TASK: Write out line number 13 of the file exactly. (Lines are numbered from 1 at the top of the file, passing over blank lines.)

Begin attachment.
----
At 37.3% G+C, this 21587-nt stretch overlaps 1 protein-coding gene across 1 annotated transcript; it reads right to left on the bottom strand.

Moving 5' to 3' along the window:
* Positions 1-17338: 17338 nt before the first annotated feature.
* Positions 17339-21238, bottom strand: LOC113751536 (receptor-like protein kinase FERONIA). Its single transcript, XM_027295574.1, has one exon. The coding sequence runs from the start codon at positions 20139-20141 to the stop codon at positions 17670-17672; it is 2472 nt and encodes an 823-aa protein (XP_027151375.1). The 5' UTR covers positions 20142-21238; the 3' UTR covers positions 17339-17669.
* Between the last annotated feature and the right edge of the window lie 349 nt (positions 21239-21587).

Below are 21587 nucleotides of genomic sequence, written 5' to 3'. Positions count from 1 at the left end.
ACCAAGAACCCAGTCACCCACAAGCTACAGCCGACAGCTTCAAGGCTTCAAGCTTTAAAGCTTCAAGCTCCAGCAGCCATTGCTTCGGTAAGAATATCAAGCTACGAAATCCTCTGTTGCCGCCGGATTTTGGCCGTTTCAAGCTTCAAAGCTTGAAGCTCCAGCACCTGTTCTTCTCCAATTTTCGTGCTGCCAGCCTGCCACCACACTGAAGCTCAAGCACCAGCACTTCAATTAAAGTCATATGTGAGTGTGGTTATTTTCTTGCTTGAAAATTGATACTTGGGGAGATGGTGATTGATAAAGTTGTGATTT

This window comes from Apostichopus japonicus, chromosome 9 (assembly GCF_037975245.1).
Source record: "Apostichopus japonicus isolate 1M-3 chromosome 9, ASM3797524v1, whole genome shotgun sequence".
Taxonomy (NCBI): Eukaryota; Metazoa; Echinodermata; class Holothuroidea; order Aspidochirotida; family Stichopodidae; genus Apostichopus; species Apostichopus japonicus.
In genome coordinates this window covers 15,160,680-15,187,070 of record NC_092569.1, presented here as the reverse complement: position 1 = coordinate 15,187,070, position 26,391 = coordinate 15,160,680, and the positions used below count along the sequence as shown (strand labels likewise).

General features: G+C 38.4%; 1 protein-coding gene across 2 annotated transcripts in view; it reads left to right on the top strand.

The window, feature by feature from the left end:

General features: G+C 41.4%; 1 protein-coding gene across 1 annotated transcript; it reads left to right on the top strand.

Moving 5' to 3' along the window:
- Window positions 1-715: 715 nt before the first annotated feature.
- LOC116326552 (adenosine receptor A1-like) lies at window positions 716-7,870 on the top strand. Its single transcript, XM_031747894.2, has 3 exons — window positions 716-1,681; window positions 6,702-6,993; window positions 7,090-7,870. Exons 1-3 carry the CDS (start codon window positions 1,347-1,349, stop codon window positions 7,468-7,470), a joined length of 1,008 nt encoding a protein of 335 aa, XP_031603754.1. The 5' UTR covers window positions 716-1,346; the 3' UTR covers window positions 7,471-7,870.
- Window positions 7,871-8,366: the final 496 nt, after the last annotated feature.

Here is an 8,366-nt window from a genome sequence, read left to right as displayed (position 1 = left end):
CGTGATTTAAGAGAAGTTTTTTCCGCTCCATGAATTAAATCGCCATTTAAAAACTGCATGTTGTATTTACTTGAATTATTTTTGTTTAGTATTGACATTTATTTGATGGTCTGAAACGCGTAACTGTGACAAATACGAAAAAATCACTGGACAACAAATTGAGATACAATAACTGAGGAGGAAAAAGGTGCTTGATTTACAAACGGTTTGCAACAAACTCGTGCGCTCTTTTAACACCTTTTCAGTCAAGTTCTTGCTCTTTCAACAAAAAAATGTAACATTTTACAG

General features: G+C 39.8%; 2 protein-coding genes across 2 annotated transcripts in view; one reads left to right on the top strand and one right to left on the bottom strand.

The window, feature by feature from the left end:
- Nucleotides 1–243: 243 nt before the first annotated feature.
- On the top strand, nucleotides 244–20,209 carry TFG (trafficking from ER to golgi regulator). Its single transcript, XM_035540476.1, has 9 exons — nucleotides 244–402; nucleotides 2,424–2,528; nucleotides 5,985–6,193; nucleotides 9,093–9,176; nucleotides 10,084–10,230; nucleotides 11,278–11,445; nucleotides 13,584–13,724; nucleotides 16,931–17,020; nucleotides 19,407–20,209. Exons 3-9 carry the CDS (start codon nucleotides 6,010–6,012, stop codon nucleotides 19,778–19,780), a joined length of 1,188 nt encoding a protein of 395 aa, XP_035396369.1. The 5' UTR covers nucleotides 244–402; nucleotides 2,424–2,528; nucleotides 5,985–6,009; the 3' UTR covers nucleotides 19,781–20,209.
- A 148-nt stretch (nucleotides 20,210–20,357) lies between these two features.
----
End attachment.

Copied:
The window, feature by feature from the left end: